When I became president of Birmingham Law Society almost 12 months ago the economy was in very different shape and, as some market commentators predicted, the conditions could deteriorate further still.
It wasn’t the best start to my presidency.
However, at the opening of the new Library of Birmingham, I met business leaders who told me that manufacturing was bucking the trend and was already out of the doldrums, with order books beginning to fill up.
The Government’s statistics indicated a contrary view but how right those industrialists were.
The Government will no doubt say its economic policies had something to do with the upturn but I will gamble the industrial and manufacturing leaders will beg to differ.
Some sectors, of course, have done better than others and the same can be said for law.
Those involved particularly in commercial work will have enjoyed recent success.
Unfortunately, those dependent on legal aid will struggle to survive.
Renowned firms may soon be forced to cease to trade, which brings me back to statistics.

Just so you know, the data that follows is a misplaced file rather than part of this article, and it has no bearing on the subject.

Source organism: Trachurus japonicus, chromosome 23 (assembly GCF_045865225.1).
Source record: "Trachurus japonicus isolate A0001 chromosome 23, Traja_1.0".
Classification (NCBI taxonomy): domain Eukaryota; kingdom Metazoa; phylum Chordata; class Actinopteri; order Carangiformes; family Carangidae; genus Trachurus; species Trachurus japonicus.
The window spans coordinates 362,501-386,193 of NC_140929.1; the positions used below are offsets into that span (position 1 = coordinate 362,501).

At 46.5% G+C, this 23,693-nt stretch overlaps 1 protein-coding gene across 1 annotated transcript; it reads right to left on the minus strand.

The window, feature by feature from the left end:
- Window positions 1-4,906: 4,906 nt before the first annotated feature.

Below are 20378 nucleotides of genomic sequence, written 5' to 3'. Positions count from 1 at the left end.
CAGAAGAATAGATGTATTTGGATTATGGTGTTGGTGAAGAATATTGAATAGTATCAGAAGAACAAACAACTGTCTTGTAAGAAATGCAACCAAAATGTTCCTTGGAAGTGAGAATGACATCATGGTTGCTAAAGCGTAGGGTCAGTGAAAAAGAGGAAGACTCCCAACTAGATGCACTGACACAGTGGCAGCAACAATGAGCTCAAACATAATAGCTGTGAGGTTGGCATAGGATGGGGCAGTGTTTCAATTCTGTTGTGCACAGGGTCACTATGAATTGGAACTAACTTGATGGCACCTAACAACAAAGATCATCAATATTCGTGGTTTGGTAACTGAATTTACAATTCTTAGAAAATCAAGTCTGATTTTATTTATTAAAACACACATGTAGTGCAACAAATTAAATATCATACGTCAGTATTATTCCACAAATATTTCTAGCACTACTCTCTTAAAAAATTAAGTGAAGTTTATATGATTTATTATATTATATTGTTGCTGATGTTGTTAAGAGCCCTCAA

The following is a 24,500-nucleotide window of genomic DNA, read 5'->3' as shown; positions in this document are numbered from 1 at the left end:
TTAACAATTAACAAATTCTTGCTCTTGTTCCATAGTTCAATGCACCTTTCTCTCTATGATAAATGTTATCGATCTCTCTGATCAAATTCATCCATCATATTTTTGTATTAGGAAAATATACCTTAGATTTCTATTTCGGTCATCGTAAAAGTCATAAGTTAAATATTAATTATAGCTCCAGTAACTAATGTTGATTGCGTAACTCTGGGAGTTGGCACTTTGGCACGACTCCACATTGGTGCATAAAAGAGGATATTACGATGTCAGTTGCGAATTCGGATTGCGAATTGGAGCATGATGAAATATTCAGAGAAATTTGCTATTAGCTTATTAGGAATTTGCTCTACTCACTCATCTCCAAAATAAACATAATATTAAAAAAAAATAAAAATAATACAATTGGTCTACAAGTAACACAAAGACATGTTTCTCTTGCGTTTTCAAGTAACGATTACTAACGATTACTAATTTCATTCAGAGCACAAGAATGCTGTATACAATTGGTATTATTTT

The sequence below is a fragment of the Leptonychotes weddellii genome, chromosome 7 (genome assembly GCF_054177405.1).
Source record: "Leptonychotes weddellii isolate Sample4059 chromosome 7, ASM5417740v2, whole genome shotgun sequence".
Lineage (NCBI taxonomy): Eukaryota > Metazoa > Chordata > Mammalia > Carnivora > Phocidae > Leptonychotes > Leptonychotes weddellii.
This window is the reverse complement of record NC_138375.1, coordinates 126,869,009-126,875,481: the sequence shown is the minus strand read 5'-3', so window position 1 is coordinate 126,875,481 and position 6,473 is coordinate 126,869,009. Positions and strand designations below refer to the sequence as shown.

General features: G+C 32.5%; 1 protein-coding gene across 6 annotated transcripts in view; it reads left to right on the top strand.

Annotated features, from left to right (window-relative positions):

The country’s economy is improving.
Lawyers did not seek an increase in legal aid; they were simply surviving and asked the Government in recessionary times to leave rates alone.
However, the Government refused to listen to their pleas.
Members of the public are already suffering from the cuts to legal aid and from March 20 will feel the effects of cuts to criminal legal aid.
Students coming into the profession are questioning whether they should specialise in criminal or civil law given uncertainty as to funding of those subjects going forward.
It is perceived that the Legal Education and Training Review will permit less qualified persons to deliver legal services.
However, this must never happen.
The public are entitled to respect their lawyers, who are expected to deliver quality services.
This is a relationship that has endured for many years and, as I step down as president of BLS, long may this relationship continue.
* Martin Allsopp is president of Birmingham Law Society